We’ve all said it – “Call me if you need anything” – and then inwardly cringed. We know the person who is grieving their lost family member, marriage, pet, or health isn’t going to call us, because we’ve never called anyone when it was said to us. We want to help in a real and tangible way during those first few terrible days and weeks, but how? We don’t want to seem intrusive, and we aren’t exactly sure what is needed. During this time, it’s still not a good idea to call up your neighbor and ask them. Their brain is foggy and from pain and grief, and they will probably say “I don’t need anything” when, in fact, there’s a lot they need done.
Five Ways To Help Your Neighbors During Times Of Loss
- Mow their yard of have it mowed and trimmed
- Pick up groceries or have them delivered
- Make a meal or have one delivered
- Walk their dog for several days
- If they have children, ask if it is ok for you to make a play date to take children to local park, etc.
Unfortunately, Mother Earth is not aware of immense losses suffered, and goes on with her life – sprouting grass, weeds, etc. This adds further stress to an ill or grieving person who is unable to care for their beautiful lawn that they take so much pride in. You might not be able to bring back their loved one, but you can make sure that their lawn is gorgeous the day of the funeral. You may want to drop a note in their mailbox to let them know you’ve hired a lawn service or are going to care for your lawn themselves and add the date and time. This will take one worry from a mind plagued with worry.
When tragedy strikes, the last thing people are thinking about is going out to get milk. bread, toilet paper, sandwich meat, bananas, bagels, cereal, etc. Yet these things remain something they need – and despite the fact that many may be bringing casseroles, we can guarantee nobody is bringing toilet paper. Get a separate order on your next shopping trip and carry it over. Make your visit brief and matter of fact – they will likely be overwhelmed and unsure what to say, still reeling from their loss, so say something brief like, “we will have plenty of time to catch up later. I just wanted you to have these things for right now.” Hug them, and then head home.
In the early days of a loss, may people find their homes flooded with food, so much so that some goes to waste. If you are within view of your neighbor’s house, you can probably tell from comings and goings if this is the case. On the other hand, some people live far away from family and friends, and may not even have one meal delivered. You can gauge this and make a decision about when to take food and how to do it. Maybe you should have several pizzas delivered if people are there from out of town, or if it’s several weeks after the loss, maybe you should take the meal over and offer to share it with the neighbor for company. This depends on how well you know the neighbor, the type of loss, etc.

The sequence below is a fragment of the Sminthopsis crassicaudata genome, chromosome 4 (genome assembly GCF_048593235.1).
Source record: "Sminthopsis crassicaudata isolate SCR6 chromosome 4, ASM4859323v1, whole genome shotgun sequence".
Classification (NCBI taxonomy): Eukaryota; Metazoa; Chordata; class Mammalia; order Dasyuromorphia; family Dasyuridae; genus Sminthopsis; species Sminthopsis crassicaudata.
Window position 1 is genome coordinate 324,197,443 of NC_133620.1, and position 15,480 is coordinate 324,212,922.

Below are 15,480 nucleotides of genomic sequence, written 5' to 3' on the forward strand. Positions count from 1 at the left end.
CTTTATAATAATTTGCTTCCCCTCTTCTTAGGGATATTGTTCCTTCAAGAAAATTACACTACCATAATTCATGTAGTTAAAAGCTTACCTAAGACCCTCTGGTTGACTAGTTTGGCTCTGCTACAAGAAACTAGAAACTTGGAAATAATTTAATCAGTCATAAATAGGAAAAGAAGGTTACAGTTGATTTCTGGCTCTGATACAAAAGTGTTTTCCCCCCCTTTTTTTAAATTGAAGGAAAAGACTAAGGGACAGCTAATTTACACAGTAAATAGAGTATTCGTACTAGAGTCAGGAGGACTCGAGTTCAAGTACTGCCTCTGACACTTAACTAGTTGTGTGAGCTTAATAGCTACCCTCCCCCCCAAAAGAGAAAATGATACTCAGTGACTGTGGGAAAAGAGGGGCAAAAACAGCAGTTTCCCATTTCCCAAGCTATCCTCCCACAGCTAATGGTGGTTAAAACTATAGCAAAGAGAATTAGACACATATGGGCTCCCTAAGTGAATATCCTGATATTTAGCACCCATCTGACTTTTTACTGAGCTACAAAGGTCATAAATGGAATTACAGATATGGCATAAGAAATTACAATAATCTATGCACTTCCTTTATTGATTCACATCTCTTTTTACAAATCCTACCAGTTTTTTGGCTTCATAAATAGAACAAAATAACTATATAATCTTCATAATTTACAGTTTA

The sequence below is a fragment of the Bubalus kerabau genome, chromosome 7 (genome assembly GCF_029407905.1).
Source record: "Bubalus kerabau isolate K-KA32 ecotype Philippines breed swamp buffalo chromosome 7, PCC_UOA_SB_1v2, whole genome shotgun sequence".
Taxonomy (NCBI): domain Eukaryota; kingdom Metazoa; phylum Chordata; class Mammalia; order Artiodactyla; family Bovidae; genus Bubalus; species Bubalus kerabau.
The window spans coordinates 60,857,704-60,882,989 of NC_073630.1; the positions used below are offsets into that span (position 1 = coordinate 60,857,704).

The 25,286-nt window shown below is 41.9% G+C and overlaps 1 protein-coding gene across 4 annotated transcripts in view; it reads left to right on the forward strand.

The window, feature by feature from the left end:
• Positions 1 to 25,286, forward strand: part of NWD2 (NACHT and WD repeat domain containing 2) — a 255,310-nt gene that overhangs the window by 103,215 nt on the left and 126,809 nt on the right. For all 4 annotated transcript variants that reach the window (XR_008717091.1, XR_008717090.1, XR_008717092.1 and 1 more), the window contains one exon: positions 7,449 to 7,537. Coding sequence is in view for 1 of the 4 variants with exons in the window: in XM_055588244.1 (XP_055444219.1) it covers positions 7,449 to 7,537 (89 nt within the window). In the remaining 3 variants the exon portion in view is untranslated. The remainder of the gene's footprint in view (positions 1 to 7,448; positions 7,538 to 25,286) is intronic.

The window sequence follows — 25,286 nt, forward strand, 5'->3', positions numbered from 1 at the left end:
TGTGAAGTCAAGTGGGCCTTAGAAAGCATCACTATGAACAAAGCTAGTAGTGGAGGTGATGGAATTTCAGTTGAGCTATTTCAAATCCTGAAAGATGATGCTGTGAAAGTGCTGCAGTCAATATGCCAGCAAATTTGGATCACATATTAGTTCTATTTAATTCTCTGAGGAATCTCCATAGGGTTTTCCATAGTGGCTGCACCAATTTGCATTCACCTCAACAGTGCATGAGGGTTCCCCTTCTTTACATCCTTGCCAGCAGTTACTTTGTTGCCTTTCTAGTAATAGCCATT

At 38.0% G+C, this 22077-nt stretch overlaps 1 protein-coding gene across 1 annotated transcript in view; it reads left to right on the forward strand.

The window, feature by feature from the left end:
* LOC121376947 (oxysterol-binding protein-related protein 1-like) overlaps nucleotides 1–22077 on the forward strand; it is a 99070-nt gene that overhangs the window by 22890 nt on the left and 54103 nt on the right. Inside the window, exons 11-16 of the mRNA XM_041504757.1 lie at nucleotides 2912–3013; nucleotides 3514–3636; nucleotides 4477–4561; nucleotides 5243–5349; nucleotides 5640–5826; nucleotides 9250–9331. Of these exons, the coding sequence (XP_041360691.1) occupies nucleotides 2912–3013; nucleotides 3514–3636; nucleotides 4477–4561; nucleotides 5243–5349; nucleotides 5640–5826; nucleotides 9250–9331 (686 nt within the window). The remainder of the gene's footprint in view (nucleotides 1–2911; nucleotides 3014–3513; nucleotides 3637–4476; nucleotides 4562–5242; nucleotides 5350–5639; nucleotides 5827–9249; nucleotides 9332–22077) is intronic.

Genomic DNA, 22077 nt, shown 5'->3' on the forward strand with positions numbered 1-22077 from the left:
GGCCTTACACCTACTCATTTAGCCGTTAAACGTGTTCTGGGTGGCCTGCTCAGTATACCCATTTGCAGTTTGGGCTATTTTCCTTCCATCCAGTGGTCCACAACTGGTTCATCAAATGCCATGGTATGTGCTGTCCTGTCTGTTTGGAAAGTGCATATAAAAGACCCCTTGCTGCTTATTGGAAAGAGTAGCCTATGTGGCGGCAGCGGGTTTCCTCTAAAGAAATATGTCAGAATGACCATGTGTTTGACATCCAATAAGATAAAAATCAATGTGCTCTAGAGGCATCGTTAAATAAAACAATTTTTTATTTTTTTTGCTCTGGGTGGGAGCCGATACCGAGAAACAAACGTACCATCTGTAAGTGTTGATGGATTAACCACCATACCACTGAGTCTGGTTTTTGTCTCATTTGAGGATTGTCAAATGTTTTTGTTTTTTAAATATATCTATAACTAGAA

If your neighbor has a dog, the dog’s needs go on immediately, even after a terrible loss. In fact, while your neighbor is at the hospital, the dog is at home, waiting to be let out to go to the bathroom. Who on your block has a key to the home? If you can coordinate these efforts, your neighbor will be forever grateful. Many people don’t realize that in the first few weeks after a loss, grief is physically painful, and your neighbor may literally be unable to walk for long distances. Walking the dog may be a tremendous weight off their minds. On the other hand, maybe being in nature is the only place that they find solace – but would love you to tag along (Some people fear being alone after a loss). Ask them what they would prefer, and make sure to be make decisions based on your gut if they don’t answer outright (many people don’t).
This last one is a little trickier, and reserved only for those who had a relationship with the neighbor’s children prior to the loss – unless the neighbor truly has nobody else, and her husband just died suddenly – then it may be time to speak to her frankly and ask her if she needs help with her children. Maybe it’s driving them to school, or taking them to the park for a playdate, or to football practice. While children are also feeling the loss acutely, they respond in different ways, and many psychologists suggest that their routines should not be altered if at all possible, but that may be really difficult for a parent to accomplish when one of them is suddenly gone. Show up and say, “hey, I’m taking my kids to school now, can I take yours too?” or similar.
Navigating grief – especially someone else’s – can be difficult because we don’t know exactly what they need. Yet, we know that the last thing they want to feel is alone. Doing something, even if it is not perfect, is far better than nothing. The practical aspects are important, but knowing someone cares is far more important. It also helps you feel not so helpless, and goes a long way to bringing back the “neighborly” aspect of life that so many of us say is missing from our communities.
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